Gov. Brown vetoes bill easing special election burdens on counties, voters
Gov. Jerry Brown vetoed a bill on Monday that would have allowed him and his successors to cancel a special election if there is only one candidate.
Brown was concerned that while there may be only one candidate officially running, there are often one or more write-in candidates running as well.
“In the situation envisioned by this bill, potential write-in candidates would be excluded from participating in the election,” Brown wrote in the veto message. “That doesn’t seem consistent with democratic principles that call for choice and robust debate.”
The bill was sponsored by Sen. Sharon Runner, R-Lancaster, who died earlier this month, ending a longtime battle with scleroderma. Runner was elected in a special election last year with 94.1 percent, with six write-in candidates splitting the remainder of votes.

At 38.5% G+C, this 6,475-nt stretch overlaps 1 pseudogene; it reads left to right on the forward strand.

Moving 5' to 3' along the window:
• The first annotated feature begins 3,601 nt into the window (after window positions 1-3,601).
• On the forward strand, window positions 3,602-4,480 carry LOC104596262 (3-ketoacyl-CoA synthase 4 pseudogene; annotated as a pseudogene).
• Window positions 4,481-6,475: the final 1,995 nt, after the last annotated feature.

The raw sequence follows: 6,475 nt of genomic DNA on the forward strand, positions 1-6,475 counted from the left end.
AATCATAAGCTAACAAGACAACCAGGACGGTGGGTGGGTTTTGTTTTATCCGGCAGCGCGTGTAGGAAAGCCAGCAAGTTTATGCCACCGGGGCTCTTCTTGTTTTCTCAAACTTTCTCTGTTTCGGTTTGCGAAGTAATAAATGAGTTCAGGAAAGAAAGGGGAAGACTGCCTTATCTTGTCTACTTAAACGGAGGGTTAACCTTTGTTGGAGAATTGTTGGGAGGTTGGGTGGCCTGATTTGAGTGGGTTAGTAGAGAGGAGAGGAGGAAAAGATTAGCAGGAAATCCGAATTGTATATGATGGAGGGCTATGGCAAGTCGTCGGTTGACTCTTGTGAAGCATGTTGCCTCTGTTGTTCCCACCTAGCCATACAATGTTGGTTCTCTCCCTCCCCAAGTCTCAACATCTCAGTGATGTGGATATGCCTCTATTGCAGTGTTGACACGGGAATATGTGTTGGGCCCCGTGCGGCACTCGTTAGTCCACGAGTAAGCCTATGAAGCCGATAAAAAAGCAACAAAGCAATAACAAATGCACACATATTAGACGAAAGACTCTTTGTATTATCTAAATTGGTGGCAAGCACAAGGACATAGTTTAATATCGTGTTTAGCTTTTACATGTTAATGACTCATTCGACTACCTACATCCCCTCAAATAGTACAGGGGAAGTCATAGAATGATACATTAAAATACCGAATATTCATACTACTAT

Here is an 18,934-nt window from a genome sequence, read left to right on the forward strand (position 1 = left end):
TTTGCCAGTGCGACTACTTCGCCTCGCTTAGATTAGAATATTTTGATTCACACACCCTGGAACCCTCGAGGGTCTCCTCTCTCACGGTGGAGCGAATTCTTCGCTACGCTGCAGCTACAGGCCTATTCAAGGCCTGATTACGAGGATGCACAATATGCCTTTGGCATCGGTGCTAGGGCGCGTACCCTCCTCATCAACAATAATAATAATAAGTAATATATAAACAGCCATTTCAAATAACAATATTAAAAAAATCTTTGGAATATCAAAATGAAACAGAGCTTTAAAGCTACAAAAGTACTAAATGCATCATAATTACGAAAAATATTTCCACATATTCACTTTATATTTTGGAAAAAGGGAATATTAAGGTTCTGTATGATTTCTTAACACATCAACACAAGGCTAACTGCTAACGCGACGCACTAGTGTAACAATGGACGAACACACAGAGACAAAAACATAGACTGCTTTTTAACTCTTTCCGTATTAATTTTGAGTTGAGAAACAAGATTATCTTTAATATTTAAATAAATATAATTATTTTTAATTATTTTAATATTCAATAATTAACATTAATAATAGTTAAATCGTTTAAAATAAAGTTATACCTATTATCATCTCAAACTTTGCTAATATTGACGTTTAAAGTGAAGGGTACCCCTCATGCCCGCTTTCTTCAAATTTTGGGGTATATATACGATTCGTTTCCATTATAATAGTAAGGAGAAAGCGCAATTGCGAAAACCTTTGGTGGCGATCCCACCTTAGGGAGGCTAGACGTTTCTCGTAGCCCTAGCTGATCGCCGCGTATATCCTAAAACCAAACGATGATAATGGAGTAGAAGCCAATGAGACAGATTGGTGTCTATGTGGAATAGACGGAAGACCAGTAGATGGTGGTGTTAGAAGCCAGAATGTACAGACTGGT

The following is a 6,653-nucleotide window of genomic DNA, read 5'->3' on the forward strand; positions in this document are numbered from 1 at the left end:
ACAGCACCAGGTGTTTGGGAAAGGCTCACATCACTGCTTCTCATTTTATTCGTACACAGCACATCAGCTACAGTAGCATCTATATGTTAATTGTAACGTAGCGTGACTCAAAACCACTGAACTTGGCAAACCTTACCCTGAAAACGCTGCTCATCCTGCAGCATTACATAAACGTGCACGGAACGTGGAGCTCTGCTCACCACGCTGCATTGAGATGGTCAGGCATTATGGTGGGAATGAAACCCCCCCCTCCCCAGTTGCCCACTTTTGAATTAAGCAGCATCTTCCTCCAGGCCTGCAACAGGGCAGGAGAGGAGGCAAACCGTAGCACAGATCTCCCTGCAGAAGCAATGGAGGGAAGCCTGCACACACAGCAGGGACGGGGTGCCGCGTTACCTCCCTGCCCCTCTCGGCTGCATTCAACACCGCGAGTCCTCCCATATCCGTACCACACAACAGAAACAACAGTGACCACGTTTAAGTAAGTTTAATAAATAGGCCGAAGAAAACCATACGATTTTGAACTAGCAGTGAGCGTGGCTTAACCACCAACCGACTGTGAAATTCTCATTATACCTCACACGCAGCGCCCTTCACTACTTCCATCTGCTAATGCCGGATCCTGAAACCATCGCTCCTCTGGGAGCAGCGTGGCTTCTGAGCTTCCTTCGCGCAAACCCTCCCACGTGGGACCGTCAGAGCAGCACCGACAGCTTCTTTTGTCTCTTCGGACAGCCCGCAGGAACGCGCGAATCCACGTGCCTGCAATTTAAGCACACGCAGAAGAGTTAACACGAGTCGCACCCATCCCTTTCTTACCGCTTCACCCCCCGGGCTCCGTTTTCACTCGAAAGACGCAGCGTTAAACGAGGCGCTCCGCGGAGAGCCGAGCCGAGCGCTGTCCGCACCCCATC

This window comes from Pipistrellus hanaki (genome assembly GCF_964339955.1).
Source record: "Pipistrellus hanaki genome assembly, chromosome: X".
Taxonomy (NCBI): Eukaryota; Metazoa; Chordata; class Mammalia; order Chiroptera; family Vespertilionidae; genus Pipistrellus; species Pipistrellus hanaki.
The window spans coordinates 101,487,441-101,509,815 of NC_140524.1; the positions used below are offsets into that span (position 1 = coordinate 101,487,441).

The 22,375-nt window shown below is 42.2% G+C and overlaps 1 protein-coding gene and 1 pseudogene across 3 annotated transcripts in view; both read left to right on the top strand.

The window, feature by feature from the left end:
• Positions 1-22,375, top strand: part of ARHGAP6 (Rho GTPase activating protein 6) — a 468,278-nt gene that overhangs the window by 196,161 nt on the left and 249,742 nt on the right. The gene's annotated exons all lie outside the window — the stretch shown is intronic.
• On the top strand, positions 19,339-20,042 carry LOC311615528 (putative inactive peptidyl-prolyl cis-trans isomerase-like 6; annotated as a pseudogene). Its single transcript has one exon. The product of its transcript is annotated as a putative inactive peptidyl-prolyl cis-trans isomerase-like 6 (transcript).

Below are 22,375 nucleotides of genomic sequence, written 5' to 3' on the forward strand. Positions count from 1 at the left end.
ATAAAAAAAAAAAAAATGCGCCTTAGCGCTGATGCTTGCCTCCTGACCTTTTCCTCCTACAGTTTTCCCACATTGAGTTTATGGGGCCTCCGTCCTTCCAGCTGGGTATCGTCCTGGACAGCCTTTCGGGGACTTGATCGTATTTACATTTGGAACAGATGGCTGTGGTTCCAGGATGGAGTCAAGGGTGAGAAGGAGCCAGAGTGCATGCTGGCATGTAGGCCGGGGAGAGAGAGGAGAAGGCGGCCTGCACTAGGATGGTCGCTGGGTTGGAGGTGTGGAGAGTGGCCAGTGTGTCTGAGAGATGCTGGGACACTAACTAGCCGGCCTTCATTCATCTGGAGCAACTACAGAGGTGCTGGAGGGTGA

The Runner election cost Los Angeles and San Bernardino counties almost $1.7 million total. Had it been signed into law, the Runner bill would have allowed Brown to cancel a special election and declare an officially unopposed candidate like Runner the winner.
Legislators have long looked for a way to ease the burden and costs of special elections on counties and voters. A CalWatchdog investigation earlier this year showed that counties have spend around $21.7 million on special elections replacing state lawmakers since 2013.
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